New York Times readers struggle with communism’s legacy. Communism wins.

A friend emailed me yesterday night, “If you don’t feel sufficiently depressed today, be sure to read the readers’ comments on Brett Stephens’s column in the NY Times condemning communism and the Left’s soft spot for it.”

The comments were already closed at 522 when he wrote me. I haven’t got the time to read a significant chunk. Some of the ones I saw were quite entertaining. There are lots of intelligent, literate and inventive people demonstrating their power to rationalize away the lessons of common sense.

A number had decent points, in that Stephens chose to focus on Stalinism as his means of discrediting communism.  That opens the door to all sorts of arguments. But it was Stephens’s way to stake out his house conservative turf in the ongoing series of articles commemorating the centenary of the Communist Revolution.  A good number already have provided great entertainment, such as the claim that sex was better for women under socialism.

Good for Stephens to point out the blind spot, aka hypocrisy, of most of the people in his milieu at the New York Times, not to mention its readers. That was brave.

...many of today’s progressives remain in a permanent and dangerous state of semi-denial about the legacy of Communism a century after its birth in Russia.

No, they are not true-believing Communists. No, they are not unaware of the toll of the Great Leap Forward or the Killing Fields. No, they are not plotting to undermine democracy.

But they will insist that there is an essential difference between Nazism and Communism — between race-hatred and class-hatred; Buchenwald and the gulag — that morally favors the latter. They will attempt to dissociate Communist theory from practice in an effort to acquit the former. They will balance acknowledgment of the repression and mass murder of Communism with references to its “real advances and achievements.” They will say that true communism has never been tried. They will write about Stalinist playwright Lillian Hellman in tones of sympathy and understanding they never extend to film director Elia Kazan.

As for communism, the slide into despotism is inevitable, because the govenrment is put in charge of everything during the "interim" transition to Marx's paradise. But as for socialism of various stripes, I'd rather focus on the dysfunctionality of a system that relies on people putting aside their self-interest for the betterment of all. That’s a fantasy capable of engaging young minds before they have any experience of adult life, which is why the ideological stronghold of Marxism is academia.

A friend emailed me yesterday night, “If you don’t feel sufficiently depressed today, be sure to read the readers’ comments on Brett Stephens’s column in the NY Times condemning communism and the Left’s soft spot for it.”

The comments were already closed at 522 when he wrote me. I haven’t got the time to read a significant chunk. Some of the ones I saw were quite entertaining. There are lots of intelligent, literate and inventive people demonstrating their power to rationalize away the lessons of common sense.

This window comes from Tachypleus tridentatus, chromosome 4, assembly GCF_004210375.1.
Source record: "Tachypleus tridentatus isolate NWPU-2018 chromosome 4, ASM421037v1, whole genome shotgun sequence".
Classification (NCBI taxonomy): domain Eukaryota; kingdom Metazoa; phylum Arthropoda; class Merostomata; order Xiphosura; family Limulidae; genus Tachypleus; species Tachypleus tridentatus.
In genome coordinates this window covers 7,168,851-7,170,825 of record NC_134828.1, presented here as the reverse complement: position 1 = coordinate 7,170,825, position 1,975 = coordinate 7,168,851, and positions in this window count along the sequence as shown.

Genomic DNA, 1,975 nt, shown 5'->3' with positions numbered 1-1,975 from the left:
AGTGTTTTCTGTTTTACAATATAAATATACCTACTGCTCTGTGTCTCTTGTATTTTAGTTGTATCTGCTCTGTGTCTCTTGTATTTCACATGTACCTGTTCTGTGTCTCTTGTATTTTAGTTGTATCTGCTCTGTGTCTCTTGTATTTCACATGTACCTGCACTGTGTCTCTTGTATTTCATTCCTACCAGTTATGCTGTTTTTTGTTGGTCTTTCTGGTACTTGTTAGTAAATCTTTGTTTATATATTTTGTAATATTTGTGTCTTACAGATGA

A number had decent points, in that Stephens chose to focus on Stalinism as his means of discrediting communism.  That opens the door to all sorts of arguments. But it was Stephens’s way to stake out his house conservative turf in the ongoing series of articles commemorating the centenary of the Communist Revolution.  A good number already have provided great entertainment, such as the claim that sex was better for women under socialism.

Good for Stephens to point out the blind spot, aka hypocrisy, of most of the people in his milieu at the New York Times, not to mention its readers. That was brave.

...many of today’s progressives remain in a permanent and dangerous state of semi-denial about the legacy of Communism a century after its birth in Russia.

No, they are not true-believing Communists. No, they are not unaware of the toll of the Great Leap Forward or the Killing Fields. No, they are not plotting to undermine democracy.

But they will insist that there is an essential difference between Nazism and Communism — between race-hatred and class-hatred; Buchenwald and the gulag — that morally favors the latter. They will attempt to dissociate Communist theory from practice in an effort to acquit the former. They will balance acknowledgment of the repression and mass murder of Communism with references to its “real advances and achievements.” They will say that true communism has never been tried. They will write about Stalinist playwright Lillian Hellman in tones of sympathy and understanding they never extend to film director Elia Kazan.

As for communism, the slide into despotism is inevitable, because the govenrment is put in charge of everything during the "interim" transition to Marx's paradise. But as for socialism of various stripes, I'd rather focus on the dysfunctionality of a system that relies on people putting aside their self-interest for the betterment of all. That’s a fantasy capable of engaging young minds before they have any experience of adult life, which is why the ideological stronghold of Marxism is academia.